Yes, all the exercises have been designed for complete beginners. More advanced trainers can also take part by simply increasing the number of sets, reps, and weight.
I do not advocate stretching whilst pregnant due to the increase in ligament elasticity during this period. We also advise women to stay away from high impact training such as running. Exercises that require a high degree of balance are also off our list, for example; the swiss ball is quite unstable and we advise you not to use it as the risk of falling is quite high. I also strongly advise you to NOT train to fatigue, it’s unnecessary and could cause undue stress.
No, you can continue to train as long as you do not exceed the training duration, intensity and frequency that you have been used to. As the pregnancy progresses you will have to taper down the training, listen to your body and adjust the training as necessary.
You can train everyday if you wish, the key is how hard are you training. A 20 minute walk is a form of training so there’s no problem with doing that everyday. Our program is designed to be just enough and not too much, 3-4 times per week is what we advise. However if you choose the easier options and don’t feel fatigued you could do it everyday, it should only take 10-15 minutes all in.
Absolutely, it’s actually a great way to get started with a fitness program. It covers all the major areas with all the basic movements. You would only have to add in some more abdominal training. If you have never trained before and have done little physical activity for a number of years it is far better to do gym work to get in shape than take part in some sport. If you take part in sport without any physical preparation the chances of injury are very high. Once you’ve gained a good level of fitness which shouldn’t take long (probably 12 weeks) you can take part in sporting activities.
By listening to your body. If you have any unusual symptoms it’s a sign that you’re doing something wrong. We always advise you to avoid training to fatigue. You should finish the session with plenty of energy and feel invigorated rather than exhausted. Remember we’re not getting ready for the Olympics!
You can use a fitness band for all the exercises. If you wish to use weights you could use tins of beans or anything that weighs 1-2 lbs such as small bottles of water.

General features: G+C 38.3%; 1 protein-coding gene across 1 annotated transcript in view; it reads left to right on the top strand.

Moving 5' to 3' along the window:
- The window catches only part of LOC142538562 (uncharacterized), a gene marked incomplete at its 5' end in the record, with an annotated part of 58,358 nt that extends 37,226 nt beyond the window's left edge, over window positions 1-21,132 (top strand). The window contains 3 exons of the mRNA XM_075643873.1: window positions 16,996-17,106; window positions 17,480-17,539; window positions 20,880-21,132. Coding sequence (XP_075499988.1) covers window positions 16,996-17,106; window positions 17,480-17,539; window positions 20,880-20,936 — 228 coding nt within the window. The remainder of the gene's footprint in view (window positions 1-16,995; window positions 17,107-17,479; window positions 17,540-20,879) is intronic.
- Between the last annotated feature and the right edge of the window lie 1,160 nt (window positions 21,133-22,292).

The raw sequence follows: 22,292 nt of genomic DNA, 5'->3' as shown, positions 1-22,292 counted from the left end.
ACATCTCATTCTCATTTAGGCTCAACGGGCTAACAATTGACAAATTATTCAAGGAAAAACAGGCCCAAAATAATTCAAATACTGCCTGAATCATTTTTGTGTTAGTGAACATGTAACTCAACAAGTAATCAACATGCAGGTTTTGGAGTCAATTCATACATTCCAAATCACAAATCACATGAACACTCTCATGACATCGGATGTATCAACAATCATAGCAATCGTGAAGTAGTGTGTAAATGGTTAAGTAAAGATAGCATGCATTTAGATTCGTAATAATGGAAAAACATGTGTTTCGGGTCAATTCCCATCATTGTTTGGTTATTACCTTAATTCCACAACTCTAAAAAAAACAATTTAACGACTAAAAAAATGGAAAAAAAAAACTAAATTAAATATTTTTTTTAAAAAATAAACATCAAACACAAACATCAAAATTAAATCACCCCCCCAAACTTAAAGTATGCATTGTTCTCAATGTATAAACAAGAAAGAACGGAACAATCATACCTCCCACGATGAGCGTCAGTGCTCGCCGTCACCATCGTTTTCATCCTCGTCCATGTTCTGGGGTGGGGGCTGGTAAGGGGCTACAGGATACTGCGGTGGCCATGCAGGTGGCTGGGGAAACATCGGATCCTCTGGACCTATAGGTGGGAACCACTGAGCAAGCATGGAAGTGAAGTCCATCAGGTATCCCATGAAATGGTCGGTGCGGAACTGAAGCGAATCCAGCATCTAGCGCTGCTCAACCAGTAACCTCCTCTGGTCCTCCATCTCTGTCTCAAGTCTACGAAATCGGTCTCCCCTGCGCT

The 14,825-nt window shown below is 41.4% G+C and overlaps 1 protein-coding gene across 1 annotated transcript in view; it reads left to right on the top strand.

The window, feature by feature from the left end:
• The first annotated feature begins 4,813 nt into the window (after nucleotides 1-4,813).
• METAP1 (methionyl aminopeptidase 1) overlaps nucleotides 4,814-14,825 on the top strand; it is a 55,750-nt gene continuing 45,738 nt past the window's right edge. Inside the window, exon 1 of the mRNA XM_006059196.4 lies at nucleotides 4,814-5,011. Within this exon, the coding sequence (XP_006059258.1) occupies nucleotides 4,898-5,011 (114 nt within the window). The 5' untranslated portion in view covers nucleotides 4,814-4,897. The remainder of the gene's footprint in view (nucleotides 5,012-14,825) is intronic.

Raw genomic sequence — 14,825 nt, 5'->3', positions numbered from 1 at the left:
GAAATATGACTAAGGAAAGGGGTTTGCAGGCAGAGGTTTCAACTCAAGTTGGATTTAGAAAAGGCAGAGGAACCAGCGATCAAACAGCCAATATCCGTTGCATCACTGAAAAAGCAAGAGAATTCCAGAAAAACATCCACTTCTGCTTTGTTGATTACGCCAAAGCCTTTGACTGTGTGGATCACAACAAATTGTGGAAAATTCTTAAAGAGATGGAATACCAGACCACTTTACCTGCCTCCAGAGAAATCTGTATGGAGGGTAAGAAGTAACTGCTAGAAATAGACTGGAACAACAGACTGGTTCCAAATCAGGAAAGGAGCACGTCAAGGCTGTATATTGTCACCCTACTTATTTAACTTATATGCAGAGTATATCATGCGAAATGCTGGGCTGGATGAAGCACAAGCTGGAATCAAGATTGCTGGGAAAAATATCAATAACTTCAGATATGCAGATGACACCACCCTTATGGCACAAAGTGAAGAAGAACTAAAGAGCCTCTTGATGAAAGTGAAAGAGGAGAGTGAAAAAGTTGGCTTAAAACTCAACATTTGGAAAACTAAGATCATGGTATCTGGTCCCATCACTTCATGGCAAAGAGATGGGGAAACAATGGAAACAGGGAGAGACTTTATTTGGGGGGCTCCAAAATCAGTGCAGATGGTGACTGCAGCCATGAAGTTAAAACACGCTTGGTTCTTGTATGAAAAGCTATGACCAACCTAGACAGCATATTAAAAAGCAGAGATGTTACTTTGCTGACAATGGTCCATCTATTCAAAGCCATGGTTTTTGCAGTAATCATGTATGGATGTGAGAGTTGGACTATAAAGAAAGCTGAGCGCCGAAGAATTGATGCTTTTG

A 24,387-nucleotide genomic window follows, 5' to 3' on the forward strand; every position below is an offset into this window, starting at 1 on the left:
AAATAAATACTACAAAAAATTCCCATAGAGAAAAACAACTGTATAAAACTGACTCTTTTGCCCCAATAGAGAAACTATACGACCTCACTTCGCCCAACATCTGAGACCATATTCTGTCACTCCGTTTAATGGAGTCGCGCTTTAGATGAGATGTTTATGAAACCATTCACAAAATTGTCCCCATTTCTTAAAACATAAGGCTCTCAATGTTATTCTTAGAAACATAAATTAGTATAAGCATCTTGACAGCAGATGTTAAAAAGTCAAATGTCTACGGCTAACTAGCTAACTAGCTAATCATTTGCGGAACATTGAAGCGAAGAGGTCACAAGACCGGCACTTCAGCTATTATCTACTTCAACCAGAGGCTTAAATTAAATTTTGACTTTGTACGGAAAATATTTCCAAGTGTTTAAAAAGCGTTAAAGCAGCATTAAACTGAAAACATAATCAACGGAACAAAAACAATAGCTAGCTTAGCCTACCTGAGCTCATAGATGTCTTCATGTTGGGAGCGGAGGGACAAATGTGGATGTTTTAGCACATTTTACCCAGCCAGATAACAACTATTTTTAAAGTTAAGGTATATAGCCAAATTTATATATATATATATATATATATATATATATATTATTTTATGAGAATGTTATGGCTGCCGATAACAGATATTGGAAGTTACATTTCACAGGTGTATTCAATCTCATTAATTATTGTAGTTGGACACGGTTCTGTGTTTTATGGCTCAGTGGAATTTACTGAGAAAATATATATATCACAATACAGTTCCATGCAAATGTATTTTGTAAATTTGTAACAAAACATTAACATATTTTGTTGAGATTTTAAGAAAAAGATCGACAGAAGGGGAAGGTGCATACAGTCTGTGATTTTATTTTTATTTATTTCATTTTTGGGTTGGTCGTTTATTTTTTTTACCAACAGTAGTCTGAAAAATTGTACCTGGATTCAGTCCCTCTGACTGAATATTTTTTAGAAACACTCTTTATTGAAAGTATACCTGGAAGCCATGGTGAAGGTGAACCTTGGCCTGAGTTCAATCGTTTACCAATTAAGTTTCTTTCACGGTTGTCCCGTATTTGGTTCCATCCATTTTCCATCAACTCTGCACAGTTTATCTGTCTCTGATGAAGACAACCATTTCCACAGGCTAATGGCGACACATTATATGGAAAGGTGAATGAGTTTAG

By simply increasing the weight, the number of sets and the number of reps. You could also decrease the time between the sets. It’s important to note that some of the exercises form the core of many elite athletes programs, the only difference is the weight and volume utilized. It’s a myth that elite athletes use specialized exercises, this may be true in some cases but the vast majority will use squats!
Because pregnancy per se is a form of exercising, you are going to be carrying around more weight and later on your ability to breathe fully will be limited which makes everything harder. By exercising regularly you can make yourself more efficient which will make your everyday activities a little easier. It will also make it easier for you to get into a fitness program after the birth.
Many women I know have always promised themselves and others that once the pregnancy was over they would get to the gym to get back into shape. However; that hardly ever happens as other things take priority. Training throughout the pregnancy will improve your chances of getting back into shape afterwards as you’ve already acquired the habit of physical exercise. We are after all creatures of habit!
Absolutely, pregnancy is not an illness but a natural physical phenomenon. Women in primitive cultures will do hard physical labour right up to the day of birth. I’m not advocating that much work as we in the more modernized world have become soft when it comes to physical activity. That’s why I take a softly, softly approach, we can’t expect to match a primitive cultures physical hardiness in a couple of months when they have been “training” all their lives. Exercise within your limits, listen to the experts and stop if you have any unusual symptoms or doubts.
Absolutely, the workouts have been designed to utilize the least amount of equipment.
If you have any unusual symptoms or if you feel out of breath. I repeat; you should not be training to fatigue during this period if you are new to exercise. Women who have been exercising regularly will usually carry on their normal program and will know when to slow down as they will be more in tune with their body as they know the usual responses to training due to their prior experience.